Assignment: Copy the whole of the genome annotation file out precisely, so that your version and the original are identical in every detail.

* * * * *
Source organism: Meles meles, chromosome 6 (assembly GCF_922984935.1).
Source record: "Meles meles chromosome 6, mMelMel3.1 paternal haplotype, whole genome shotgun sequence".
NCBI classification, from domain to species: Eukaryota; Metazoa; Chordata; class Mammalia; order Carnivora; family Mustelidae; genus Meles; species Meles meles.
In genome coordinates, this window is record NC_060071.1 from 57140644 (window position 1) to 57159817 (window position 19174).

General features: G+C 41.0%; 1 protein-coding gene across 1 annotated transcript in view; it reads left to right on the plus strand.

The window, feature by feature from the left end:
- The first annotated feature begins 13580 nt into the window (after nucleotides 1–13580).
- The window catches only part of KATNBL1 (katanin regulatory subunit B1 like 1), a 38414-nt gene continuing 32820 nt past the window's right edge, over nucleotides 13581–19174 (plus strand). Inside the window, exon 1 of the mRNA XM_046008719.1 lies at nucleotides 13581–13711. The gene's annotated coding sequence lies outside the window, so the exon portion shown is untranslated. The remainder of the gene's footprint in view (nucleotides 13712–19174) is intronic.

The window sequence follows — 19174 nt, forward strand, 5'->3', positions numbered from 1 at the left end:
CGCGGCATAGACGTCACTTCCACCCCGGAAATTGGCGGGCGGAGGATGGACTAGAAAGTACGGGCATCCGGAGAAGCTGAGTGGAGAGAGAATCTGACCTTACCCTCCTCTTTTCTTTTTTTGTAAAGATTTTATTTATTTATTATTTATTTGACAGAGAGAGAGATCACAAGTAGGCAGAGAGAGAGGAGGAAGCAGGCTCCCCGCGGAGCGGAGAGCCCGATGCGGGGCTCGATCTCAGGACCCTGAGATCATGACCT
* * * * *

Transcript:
Source organism: Meles meles, chromosome 6 (assembly GCF_922984935.1).
Source record: "Meles meles chromosome 6, mMelMel3.1 paternal haplotype, whole genome shotgun sequence".
NCBI classification, from domain to species: Eukaryota; Metazoa; Chordata; class Mammalia; order Carnivora; family Mustelidae; genus Meles; species Meles meles.
In genome coordinates, this window is record NC_060071.1 from 57140644 (window position 1) to 57159817 (window position 19174).

General features: G+C 41.0%; 1 protein-coding gene across 1 annotated transcript in view; it reads left to right on the plus strand.

The window, feature by feature from the left end:
- The first annotated feature begins 13580 nt into the window (after nucleotides 1–13580).
- The window catches only part of KATNBL1 (katanin regulatory subunit B1 like 1), a 38414-nt gene continuing 32820 nt past the window's right edge, over nucleotides 13581–19174 (plus strand). Inside the window, exon 1 of the mRNA XM_046008719.1 lies at nucleotides 13581–13711. The gene's annotated coding sequence lies outside the window, so the exon portion shown is untranslated. The remainder of the gene's footprint in view (nucleotides 13712–19174) is intronic.

The window sequence follows — 19174 nt, forward strand, 5'->3', positions numbered from 1 at the left end:
CGCGGCATAGACGTCACTTCCACCCCGGAAATTGGCGGGCGGAGGATGGACTAGAAAGTACGGGCATCCGGAGAAGCTGAGTGGAGAGAGAATCTGACCTTACCCTCCTCTTTTCTTTTTTTGTAAAGATTTTATTTATTTATTATTTATTTGACAGAGAGAGAGATCACAAGTAGGCAGAGAGAGAGGAGGAAGCAGGCTCCCCGCGGAGCGGAGAGCCCGATGCGGGGCTCGATCTCAGGACCCTGAGATCATGACCT